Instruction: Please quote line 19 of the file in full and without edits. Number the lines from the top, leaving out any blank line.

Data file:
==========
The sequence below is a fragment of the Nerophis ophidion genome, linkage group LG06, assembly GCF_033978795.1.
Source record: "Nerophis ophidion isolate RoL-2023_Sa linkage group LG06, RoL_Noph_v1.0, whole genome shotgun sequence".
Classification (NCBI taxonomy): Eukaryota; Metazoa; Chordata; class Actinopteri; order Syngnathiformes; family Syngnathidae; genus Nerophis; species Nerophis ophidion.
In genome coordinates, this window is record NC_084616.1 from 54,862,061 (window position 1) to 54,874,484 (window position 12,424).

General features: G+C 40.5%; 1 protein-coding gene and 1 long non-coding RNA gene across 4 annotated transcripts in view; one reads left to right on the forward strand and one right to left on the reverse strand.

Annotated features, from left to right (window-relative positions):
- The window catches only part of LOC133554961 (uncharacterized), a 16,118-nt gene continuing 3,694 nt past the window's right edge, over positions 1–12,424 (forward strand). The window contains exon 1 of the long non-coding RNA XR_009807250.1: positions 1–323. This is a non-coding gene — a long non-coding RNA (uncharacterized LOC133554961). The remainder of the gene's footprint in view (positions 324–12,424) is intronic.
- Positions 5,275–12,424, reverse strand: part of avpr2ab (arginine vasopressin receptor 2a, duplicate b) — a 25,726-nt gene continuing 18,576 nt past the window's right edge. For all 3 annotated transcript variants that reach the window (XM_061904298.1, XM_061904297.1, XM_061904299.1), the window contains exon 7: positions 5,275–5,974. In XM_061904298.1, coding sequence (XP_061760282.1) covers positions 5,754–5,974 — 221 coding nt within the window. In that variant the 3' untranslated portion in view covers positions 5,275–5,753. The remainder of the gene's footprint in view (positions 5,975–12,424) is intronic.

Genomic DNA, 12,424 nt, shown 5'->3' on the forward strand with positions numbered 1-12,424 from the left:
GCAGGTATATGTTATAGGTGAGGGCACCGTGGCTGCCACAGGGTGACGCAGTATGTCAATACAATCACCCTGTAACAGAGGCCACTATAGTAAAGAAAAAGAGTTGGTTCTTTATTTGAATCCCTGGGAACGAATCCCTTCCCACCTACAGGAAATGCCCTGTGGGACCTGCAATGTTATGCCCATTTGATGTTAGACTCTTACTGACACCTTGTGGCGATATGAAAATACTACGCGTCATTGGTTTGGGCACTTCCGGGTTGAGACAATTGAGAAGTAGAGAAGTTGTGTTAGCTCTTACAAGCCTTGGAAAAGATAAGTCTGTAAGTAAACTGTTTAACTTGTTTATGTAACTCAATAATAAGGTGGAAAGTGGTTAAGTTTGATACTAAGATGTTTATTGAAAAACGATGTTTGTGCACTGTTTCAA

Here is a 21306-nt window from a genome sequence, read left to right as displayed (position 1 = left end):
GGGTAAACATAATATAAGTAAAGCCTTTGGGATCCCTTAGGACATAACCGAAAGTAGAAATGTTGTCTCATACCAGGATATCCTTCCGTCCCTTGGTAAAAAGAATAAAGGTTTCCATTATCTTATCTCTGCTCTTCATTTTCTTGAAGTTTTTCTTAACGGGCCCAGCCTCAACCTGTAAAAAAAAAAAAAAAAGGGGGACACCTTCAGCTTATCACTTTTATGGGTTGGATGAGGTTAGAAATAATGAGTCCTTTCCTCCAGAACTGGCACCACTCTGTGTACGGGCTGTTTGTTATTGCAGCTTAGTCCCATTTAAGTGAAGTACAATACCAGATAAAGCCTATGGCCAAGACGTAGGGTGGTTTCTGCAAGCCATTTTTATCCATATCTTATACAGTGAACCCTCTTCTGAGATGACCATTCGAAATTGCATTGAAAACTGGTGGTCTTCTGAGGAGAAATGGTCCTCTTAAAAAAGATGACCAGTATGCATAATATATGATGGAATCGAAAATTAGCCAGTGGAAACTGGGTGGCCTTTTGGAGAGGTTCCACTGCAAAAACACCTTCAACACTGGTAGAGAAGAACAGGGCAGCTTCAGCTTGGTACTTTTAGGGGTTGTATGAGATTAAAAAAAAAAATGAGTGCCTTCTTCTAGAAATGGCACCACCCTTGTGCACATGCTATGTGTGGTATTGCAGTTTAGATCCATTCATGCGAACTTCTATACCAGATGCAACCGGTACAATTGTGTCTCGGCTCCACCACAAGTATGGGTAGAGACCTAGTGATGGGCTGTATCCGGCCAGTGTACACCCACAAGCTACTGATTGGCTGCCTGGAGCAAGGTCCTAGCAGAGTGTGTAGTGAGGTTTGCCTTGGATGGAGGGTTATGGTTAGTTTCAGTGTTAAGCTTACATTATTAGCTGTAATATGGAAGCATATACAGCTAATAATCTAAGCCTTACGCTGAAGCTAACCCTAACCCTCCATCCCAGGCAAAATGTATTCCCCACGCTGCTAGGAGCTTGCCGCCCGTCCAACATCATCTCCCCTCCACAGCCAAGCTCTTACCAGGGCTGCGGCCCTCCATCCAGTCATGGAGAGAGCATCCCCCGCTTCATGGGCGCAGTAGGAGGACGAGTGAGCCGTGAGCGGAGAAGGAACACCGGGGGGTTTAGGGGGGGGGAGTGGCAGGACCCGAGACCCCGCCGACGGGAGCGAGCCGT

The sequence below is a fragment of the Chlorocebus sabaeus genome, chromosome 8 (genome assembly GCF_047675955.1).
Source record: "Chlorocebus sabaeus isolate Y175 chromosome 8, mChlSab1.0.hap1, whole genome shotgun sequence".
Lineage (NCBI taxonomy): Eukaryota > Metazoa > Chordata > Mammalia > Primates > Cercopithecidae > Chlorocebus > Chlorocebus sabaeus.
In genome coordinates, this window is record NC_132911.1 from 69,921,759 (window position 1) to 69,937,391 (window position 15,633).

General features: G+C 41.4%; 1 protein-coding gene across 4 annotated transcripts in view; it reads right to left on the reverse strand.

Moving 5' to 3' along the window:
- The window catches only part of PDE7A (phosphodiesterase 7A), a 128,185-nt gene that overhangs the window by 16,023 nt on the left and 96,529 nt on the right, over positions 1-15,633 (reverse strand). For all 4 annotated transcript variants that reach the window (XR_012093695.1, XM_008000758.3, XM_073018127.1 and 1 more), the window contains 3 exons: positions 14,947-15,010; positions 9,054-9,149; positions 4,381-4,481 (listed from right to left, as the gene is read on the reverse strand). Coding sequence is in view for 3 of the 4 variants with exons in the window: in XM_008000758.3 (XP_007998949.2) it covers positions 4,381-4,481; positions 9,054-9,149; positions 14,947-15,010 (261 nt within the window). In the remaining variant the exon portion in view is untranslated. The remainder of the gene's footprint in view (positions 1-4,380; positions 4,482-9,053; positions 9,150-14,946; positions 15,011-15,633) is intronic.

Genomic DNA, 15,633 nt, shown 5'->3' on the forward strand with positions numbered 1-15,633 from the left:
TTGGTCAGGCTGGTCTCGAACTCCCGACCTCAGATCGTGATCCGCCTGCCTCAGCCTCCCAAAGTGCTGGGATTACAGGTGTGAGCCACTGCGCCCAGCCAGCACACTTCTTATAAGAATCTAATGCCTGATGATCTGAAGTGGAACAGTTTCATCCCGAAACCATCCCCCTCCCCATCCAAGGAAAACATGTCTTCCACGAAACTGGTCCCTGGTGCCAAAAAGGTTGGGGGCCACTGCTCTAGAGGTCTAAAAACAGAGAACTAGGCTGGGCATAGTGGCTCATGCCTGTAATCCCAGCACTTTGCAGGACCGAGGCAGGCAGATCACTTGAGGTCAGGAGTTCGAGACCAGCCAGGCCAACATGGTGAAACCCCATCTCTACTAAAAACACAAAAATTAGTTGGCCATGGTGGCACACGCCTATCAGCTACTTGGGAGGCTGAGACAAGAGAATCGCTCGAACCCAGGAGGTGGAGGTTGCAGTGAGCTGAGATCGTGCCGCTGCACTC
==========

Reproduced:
- The window catches only part of PDE7A (phosphodiesterase 7A), a 128,185-nt gene that overhangs the window by 16,023 nt on the left and 96,529 nt on the right, over positions 1-15,633 (reverse strand). For all 4 annotated transcript variants that reach the window (XR_012093695.1, XM_008000758.3, XM_073018127.1 and 1 more), the window contains 3 exons: positions 14,947-15,010; positions 9,054-9,149; positions 4,381-4,481 (listed from right to left, as the gene is read on the reverse strand). Coding sequence is in view for 3 of the 4 variants with exons in the window: in XM_008000758.3 (XP_007998949.2) it covers positions 4,381-4,481; positions 9,054-9,149; positions 14,947-15,010 (261 nt within the window). In the remaining variant the exon portion in view is untranslated. The remainder of the gene's footprint in view (positions 1-4,380; positions 4,482-9,053; positions 9,150-14,946; positions 15,011-15,633) is intronic.